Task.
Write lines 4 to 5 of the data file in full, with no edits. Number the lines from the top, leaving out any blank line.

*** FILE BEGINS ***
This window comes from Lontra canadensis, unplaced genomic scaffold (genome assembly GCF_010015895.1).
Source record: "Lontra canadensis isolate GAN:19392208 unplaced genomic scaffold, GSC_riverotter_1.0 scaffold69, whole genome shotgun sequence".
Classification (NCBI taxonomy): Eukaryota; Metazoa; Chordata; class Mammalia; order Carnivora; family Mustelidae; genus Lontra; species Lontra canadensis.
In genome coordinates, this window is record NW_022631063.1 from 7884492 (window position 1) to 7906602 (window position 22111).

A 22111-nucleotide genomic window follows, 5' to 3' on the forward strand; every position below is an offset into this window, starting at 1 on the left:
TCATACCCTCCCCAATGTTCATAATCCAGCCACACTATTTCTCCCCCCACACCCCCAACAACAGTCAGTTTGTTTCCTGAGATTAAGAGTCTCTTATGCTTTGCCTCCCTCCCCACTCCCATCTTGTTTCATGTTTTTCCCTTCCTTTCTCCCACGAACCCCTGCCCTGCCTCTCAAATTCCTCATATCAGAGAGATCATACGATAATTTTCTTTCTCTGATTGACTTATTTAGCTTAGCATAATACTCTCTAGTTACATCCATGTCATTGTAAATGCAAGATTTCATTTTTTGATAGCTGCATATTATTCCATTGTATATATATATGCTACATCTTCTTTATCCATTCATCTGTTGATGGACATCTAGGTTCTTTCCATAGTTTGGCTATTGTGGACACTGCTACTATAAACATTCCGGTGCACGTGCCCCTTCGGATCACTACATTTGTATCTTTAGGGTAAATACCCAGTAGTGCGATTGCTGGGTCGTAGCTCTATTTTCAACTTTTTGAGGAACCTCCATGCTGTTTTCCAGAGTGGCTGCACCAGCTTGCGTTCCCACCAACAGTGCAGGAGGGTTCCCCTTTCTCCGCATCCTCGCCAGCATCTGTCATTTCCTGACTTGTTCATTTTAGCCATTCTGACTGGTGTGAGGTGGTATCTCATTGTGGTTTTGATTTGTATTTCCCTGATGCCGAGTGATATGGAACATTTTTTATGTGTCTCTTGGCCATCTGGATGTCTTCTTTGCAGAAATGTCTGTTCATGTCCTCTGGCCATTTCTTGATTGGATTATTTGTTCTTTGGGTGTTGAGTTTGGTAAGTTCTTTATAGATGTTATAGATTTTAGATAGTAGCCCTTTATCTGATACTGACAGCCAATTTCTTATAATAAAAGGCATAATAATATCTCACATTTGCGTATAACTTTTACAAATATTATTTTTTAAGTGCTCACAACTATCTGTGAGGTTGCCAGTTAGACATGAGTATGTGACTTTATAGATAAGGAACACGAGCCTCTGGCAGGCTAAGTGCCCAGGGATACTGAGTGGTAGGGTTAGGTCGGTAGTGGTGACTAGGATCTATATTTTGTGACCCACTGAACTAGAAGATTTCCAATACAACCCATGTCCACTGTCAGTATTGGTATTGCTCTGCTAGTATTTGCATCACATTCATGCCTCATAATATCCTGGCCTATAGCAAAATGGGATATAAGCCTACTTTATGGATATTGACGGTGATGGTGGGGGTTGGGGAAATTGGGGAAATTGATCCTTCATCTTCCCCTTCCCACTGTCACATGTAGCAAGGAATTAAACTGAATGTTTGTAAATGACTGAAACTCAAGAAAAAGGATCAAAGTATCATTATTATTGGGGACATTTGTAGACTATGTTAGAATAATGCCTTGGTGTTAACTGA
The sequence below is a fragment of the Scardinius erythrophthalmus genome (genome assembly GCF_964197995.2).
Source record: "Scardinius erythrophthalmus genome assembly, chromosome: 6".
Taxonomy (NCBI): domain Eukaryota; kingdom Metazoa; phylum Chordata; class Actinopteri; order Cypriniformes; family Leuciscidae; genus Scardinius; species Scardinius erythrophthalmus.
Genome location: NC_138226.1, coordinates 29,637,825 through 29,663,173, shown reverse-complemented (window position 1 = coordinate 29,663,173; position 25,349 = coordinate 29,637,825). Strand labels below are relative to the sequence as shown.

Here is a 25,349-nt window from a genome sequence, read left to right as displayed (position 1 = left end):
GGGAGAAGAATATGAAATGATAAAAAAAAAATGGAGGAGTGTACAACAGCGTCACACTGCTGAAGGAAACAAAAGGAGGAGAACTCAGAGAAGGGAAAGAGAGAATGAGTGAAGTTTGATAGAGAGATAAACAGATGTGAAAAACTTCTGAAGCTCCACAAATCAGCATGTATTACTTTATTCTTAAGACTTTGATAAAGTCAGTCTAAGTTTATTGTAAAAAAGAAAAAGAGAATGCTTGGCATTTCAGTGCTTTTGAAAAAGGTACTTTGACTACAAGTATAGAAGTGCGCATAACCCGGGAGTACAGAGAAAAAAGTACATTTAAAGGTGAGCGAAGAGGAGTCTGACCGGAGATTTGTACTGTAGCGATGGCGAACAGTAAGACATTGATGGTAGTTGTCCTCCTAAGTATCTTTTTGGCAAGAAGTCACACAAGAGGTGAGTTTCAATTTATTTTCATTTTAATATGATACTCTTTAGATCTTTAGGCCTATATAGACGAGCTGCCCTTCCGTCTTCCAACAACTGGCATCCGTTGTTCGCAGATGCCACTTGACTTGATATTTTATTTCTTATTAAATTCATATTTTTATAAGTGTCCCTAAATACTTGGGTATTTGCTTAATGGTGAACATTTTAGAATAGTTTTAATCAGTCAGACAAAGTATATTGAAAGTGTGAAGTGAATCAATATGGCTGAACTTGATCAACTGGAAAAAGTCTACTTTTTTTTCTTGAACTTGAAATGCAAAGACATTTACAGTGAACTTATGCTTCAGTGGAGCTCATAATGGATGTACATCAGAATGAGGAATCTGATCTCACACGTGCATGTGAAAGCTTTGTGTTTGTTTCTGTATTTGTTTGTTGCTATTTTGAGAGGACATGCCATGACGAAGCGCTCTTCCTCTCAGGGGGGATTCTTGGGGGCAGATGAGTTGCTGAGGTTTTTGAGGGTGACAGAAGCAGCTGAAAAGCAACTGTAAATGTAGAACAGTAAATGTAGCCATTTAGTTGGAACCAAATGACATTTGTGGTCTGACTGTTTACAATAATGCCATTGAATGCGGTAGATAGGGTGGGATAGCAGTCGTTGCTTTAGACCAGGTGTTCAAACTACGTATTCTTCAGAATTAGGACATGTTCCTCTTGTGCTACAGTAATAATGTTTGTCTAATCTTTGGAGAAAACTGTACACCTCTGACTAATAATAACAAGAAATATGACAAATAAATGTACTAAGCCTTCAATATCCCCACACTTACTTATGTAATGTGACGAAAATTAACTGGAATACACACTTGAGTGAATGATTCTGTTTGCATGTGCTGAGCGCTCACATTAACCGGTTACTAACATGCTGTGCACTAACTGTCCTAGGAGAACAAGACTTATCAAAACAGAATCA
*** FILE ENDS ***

In genome coordinates, this window is record NW_022631063.1 from 7884492 (window position 1) to 7906602 (window position 22111).

A 22111-nucleotide genomic window follows, 5' to 3' on the forward strand; every position below is an offset into this window, starting at 1 on the left: